Wednesday, February 19, 2020

Recently Added to the YA Bookshelf

Taking a look at some of the most recent additions gracing the shelves of our YA department.

Infinity Son by Adam Silvera

In a world where some people are born with powers and some people take them, Emil and Brighton Rey get swept up in a supernatural turf war generations in the making.

"With its raw, complex characters, Silvera's latest packs his signature high-stakes emotionalism alongside a politically charged premise. A bright spark of a promising series." -- Kirkus Reviews

The Lost Planet by Rachel Searles

Waking up on a distant planet, Chase Garrety is horrified to learn that he has no memory of his life and finds himself under the protection of a mysterious benefactor. Assigned a mission, will Chase be able to complete the task before time runs out?

"This fun, adrenaline-filled story is perfect for younger teen sci-fi fans." -- Booklist

The Stolen Moon by Rachel Searles

In this sequel to The Lost Planet, Chase has been reunited with his younger sister, Lilli. He still doesn't remember his past, but Lilli does. She remembers their parents and life before their planet was destroyed.

"Searles' action and intrigue-packed sci-fi thriller is peopled with characters who are sometimes confused, sometimes heroic, and sometimes brats. That is to say, always genuine. Star Trek for young fans of the genre, who'll be thrilled at the prospect of a sequel." -- Kirkus Reviews, starred review

A Good Girl's Guide to Murder by Holly Jackson

As her senior capstone project, Pippa Fitz-Amobi is determined to find the real killer in a closed murder case. However, not everyone wants her meddling in the past.

"Fans of true crime will be hooked by the hunt for a killer, but there's more to this Guide than just a whodunit. It's a story of families, community and the ways a crisis can turn them against one another in the blink of an eye." -- BookPage

Yes No Maybe So by Becky Albertalli

Jamie Goldberg, who chokes when speaking to strangers, and Maya Rehrman, who is having the worst Ramadan ever, are paired to knock on doors and ask for votes for the local senate candidate.

"Buoyed by humor, enriched by a colorful supporting cast, and strung through with a charming (and charmingly awkward) romantic subplot, Jamie and Maya's story, their miscommunications, and their true connection will win hearts and inspire action." -- Booklist, starred review

The Blood Countess by Lana Popovic

In 1578 Hungary, sixteen-year-old Anna is elevated from scullery maid to chambermaid by the young and glamorous Countess Elizabeth Bathory. Falling under the Countess's spell, Anna soon realizes that she is not a friend but a prisoner of the increasingly cruel and murderous Elizabeth.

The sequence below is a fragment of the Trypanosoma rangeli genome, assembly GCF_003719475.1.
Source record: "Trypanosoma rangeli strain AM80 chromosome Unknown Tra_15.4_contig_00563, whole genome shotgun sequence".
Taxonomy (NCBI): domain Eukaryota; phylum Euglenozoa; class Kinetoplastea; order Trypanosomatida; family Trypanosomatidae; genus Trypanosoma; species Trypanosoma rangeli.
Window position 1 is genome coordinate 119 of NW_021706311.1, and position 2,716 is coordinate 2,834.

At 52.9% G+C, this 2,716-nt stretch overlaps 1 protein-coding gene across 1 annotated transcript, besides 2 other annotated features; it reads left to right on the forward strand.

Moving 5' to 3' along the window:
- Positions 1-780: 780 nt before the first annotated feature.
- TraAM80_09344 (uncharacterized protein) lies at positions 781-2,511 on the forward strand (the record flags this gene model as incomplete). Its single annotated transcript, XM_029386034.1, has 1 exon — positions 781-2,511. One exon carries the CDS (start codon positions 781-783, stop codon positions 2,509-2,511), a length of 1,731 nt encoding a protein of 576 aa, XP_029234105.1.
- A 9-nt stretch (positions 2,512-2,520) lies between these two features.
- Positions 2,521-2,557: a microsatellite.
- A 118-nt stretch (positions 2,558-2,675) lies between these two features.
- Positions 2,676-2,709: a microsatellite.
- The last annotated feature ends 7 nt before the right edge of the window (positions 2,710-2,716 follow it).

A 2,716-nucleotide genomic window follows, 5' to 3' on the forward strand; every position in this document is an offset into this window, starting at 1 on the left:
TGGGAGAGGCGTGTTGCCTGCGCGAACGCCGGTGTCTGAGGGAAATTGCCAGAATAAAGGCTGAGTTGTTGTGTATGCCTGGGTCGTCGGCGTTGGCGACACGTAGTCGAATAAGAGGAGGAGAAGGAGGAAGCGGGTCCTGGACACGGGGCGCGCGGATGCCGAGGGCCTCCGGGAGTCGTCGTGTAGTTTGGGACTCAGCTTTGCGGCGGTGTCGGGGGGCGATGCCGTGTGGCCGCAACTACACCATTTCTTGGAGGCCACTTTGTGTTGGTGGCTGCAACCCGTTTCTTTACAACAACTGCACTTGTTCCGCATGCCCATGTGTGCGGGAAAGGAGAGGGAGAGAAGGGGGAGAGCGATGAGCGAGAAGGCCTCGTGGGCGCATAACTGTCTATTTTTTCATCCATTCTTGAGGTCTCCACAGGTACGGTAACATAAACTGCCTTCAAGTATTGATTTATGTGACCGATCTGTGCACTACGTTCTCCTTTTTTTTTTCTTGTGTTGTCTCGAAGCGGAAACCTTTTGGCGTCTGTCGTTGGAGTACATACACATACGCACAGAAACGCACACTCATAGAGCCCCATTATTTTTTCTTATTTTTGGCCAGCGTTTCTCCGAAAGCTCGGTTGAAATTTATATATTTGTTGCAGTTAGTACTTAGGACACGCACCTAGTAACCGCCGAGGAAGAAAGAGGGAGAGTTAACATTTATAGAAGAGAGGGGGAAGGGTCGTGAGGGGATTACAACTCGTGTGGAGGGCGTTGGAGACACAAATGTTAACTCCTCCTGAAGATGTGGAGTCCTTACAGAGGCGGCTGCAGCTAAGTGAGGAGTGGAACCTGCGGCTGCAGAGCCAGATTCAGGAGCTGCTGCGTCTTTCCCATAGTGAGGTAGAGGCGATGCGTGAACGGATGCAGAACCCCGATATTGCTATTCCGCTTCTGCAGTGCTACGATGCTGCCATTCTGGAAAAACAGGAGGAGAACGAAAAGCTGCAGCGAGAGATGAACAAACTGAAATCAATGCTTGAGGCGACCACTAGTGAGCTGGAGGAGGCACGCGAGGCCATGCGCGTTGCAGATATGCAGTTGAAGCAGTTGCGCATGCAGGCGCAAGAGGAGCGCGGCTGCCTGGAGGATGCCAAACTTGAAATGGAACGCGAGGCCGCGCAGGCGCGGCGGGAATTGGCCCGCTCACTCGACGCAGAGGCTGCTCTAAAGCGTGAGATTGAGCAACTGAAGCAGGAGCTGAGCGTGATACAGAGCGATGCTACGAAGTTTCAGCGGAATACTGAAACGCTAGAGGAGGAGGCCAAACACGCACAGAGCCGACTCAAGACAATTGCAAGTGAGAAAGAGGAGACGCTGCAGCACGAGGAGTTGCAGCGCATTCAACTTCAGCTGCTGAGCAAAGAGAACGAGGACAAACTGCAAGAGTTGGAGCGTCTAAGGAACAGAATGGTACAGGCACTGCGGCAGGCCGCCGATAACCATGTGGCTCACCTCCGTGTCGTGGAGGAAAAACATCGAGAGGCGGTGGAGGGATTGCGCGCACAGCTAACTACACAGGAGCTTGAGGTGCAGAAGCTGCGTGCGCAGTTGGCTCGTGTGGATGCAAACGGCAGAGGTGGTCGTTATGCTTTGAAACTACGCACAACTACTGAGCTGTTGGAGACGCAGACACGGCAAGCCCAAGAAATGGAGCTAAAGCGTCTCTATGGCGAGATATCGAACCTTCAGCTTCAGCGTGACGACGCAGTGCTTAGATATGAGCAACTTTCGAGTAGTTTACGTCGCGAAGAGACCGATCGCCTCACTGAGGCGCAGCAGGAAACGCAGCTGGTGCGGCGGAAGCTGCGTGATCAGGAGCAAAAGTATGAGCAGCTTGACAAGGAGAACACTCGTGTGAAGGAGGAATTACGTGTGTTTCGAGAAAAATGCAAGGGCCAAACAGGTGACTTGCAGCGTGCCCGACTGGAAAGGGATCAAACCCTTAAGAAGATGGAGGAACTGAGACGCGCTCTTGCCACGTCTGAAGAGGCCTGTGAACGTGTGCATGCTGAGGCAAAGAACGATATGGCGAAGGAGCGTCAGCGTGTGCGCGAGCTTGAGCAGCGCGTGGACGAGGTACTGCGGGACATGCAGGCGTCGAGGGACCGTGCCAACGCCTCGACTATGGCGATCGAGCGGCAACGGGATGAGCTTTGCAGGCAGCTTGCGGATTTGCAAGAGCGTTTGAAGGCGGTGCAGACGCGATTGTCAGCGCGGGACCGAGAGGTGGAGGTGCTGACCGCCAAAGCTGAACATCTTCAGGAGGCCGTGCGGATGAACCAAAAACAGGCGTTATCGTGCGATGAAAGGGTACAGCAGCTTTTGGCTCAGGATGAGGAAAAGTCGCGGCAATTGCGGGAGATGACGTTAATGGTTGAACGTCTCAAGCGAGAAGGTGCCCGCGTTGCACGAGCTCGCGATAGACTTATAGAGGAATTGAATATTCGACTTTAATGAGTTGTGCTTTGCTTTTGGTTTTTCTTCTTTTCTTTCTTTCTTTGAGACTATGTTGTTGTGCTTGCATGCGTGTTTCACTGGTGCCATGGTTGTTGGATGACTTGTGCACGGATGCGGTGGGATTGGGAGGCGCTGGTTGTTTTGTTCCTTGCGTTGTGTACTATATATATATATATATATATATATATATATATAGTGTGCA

"Hand to fans of dark historical fiction and powerful female characters." -- School Library Journal

Tweet Cute by Emma Lord

Pepper just wants to get through her senior year of high school, but her mother insists she put her powers of GIFing to use for their family burger chain's Twitter account. Jack knows he could do more for his family's diner on social media, if only his dad would let him. But when the two get locked into a genuine Twitter war over their respective restaurants' grilled-cheese recipes, things get complicated.

"A precursor to the way teen love stories will be told for years to come." -- Booklist

The Hand on the Wall by Maureen Johnson

After another death, Stevie must simultaneously navigate mysterious riddles, a massive storm, and track down a missing David.

"This will be essential reading for the many fans of the first two books. The trilogy ender is fun, satisfying, and a genuine treat for teens and adult mystery fans." -- School Library Journal

Layoverland by Gabby Noone

When seventeen-year-old Beatrice arrives in Purgatory and is chosen to help others reach Heaven, the last thing she expects is to fall in love with Caleb, with whom she shares a tragic history.

"Bea is a terrific antihero, as if the naysaying comic relief in a teen movie got the spotlight instead of the pretty ingenue." -- Kirkus Reviews

The Conference of the Birds by Ransom Riggs

With his dying words, H -- Jacob's final connection to his grandfather Abes's secret life -- entrusts Jacob with a mission: Deliver newly contacted peculiar Noor Pradesh to an operative known as V.

"Character relationships are interestingly developed, lost friends are found, boundaries tested, and more surprising history is revealed. Riggs, as always, adeptly integrates vintage photos to further cultivate the eerie atmosphere of the narrative." -- Booklist

Tuesday, February 18, 2020

Book Review: Escaping Peril (Wings of Fire, Book 8)

Plot Summary

Poor Peril, everything she touches she burns. Peril is a firescale dragon that used to be under control by Queen Scarlet (who is supposed to be evil, but dead...right?). The new queen doesn't like Peril, but with her beloved Clay in danger, she sets off on a quest. She is joined in the quest by an odd seawing named Turtle. Before setting off they find that Scarlet has an animus dragon on her side. Peril must choose wisely. One of those choices is where her loyalties lie.


I personally love Peril. She says some really funny things and her story is sort of sad. She tries to help friends, but accidentally lets loose the big-time villain, Darkstalker. I think it was sort of surprising that Turtle was an animus dragon, but then again his sister was, too. When Peril first meets her father it's really funny because his name is Soar. She thinks it's the "sore" you get on your finger and that part is silly. I think Ruby turning out to be Tourmaline was surprising. Though was kind of scared that she would be as bad as Scarlet. Overall, I think the book was really good.


4.8 out of 5